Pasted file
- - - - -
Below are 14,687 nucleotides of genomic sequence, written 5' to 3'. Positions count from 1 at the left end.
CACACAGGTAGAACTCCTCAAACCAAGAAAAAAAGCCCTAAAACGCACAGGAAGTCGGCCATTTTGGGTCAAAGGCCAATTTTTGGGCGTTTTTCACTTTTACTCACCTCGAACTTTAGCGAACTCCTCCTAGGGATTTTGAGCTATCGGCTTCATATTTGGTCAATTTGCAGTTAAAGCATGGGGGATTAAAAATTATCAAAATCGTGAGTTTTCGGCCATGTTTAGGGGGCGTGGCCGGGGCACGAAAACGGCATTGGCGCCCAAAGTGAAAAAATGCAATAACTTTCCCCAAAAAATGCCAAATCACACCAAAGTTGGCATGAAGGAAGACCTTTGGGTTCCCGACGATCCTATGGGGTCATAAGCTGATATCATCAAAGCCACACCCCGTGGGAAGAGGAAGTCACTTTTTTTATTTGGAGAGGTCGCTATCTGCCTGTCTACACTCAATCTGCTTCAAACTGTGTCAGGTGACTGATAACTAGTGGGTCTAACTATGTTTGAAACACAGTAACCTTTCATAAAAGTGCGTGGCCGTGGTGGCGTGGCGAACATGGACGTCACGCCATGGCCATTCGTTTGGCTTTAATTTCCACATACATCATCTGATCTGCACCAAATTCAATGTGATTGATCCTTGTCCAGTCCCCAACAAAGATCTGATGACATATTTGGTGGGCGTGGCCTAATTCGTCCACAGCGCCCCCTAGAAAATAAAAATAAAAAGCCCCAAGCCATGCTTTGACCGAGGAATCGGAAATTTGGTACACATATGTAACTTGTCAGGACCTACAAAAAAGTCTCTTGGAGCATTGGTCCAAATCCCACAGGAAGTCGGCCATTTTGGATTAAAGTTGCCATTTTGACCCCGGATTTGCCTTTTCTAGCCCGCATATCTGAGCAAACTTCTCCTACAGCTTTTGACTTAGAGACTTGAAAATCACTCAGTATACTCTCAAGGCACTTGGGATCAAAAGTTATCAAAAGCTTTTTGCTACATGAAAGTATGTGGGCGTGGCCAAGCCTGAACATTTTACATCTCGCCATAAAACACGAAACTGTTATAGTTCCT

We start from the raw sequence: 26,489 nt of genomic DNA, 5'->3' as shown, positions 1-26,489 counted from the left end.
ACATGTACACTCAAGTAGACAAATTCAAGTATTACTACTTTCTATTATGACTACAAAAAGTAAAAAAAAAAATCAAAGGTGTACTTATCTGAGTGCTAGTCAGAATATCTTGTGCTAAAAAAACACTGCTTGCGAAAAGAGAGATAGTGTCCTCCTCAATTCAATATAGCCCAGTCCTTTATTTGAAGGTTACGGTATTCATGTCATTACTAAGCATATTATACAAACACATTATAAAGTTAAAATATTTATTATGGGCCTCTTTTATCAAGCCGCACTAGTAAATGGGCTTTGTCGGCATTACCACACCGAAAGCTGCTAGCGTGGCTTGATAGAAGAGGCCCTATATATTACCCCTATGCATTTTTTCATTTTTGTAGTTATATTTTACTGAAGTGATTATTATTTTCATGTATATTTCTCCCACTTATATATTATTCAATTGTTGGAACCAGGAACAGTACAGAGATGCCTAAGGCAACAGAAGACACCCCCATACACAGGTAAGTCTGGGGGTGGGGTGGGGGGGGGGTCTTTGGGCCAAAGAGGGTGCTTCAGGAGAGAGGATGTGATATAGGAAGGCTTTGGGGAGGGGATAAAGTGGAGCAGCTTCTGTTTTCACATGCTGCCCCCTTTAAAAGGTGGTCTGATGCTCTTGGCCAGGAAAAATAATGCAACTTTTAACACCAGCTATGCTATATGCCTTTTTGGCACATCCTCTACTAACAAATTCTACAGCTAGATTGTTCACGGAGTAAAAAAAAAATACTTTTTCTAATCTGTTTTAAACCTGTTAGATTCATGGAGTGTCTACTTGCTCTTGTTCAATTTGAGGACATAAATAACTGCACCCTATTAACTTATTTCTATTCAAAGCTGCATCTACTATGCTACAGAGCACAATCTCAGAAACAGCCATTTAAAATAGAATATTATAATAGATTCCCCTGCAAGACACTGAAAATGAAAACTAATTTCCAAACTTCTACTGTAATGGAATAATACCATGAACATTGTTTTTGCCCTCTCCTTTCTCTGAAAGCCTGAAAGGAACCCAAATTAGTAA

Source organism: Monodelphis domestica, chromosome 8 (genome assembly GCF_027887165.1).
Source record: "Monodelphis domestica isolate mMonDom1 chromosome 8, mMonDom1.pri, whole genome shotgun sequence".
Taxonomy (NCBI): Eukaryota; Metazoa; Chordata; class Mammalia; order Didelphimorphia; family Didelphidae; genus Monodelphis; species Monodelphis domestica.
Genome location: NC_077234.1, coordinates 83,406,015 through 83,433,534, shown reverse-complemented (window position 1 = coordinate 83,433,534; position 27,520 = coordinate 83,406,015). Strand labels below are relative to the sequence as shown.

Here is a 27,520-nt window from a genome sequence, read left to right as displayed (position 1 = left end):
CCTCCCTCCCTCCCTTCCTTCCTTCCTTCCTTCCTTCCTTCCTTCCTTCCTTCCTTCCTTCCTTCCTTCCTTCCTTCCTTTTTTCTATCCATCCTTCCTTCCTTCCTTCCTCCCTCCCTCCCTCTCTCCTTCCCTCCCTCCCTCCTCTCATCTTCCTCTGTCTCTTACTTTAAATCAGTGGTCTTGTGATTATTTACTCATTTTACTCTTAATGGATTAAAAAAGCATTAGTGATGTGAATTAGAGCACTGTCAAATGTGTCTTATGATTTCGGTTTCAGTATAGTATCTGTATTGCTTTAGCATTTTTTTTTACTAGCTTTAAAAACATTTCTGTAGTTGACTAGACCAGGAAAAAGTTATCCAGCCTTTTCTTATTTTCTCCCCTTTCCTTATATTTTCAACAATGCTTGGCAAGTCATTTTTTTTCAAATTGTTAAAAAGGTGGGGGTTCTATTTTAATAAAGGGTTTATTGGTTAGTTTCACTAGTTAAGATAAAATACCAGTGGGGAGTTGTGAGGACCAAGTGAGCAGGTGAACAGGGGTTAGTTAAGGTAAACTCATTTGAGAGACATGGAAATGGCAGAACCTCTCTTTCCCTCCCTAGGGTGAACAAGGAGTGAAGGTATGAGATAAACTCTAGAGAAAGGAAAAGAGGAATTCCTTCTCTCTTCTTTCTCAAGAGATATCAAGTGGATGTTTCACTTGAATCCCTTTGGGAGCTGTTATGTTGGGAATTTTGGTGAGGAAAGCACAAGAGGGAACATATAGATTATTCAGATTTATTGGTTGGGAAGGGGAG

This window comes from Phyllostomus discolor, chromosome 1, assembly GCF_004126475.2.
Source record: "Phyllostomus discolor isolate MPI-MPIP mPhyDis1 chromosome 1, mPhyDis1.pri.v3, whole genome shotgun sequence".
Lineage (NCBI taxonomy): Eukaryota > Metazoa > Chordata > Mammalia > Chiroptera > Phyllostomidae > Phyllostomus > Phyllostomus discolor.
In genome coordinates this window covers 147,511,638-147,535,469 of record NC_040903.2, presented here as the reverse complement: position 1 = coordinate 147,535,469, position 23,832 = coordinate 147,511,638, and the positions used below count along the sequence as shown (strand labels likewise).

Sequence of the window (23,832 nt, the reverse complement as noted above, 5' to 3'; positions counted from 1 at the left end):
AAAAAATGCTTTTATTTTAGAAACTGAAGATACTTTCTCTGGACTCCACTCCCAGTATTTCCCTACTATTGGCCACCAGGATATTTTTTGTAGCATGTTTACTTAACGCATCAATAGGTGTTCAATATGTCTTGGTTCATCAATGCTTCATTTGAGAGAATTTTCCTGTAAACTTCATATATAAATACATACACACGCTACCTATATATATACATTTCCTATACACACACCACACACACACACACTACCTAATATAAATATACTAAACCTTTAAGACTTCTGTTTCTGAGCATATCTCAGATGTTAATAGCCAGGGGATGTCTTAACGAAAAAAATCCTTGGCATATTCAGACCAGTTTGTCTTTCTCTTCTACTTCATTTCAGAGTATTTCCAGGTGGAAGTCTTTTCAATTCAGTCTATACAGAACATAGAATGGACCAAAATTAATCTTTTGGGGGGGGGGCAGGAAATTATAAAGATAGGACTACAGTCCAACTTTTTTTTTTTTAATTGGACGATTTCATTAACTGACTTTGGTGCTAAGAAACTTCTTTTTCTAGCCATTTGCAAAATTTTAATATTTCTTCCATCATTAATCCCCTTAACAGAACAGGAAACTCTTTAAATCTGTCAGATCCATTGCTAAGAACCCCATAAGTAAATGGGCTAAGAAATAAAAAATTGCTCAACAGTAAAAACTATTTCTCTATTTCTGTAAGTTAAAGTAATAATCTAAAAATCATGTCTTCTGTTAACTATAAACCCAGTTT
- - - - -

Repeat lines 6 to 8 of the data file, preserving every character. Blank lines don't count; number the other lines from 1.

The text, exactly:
Source record: "Monodelphis domestica isolate mMonDom1 chromosome 8, mMonDom1.pri, whole genome shotgun sequence".
Taxonomy (NCBI): Eukaryota; Metazoa; Chordata; class Mammalia; order Didelphimorphia; family Didelphidae; genus Monodelphis; species Monodelphis domestica.
Genome location: NC_077234.1, coordinates 83,406,015 through 83,433,534, shown reverse-complemented (window position 1 = coordinate 83,433,534; position 27,520 = coordinate 83,406,015). Strand labels below are relative to the sequence as shown.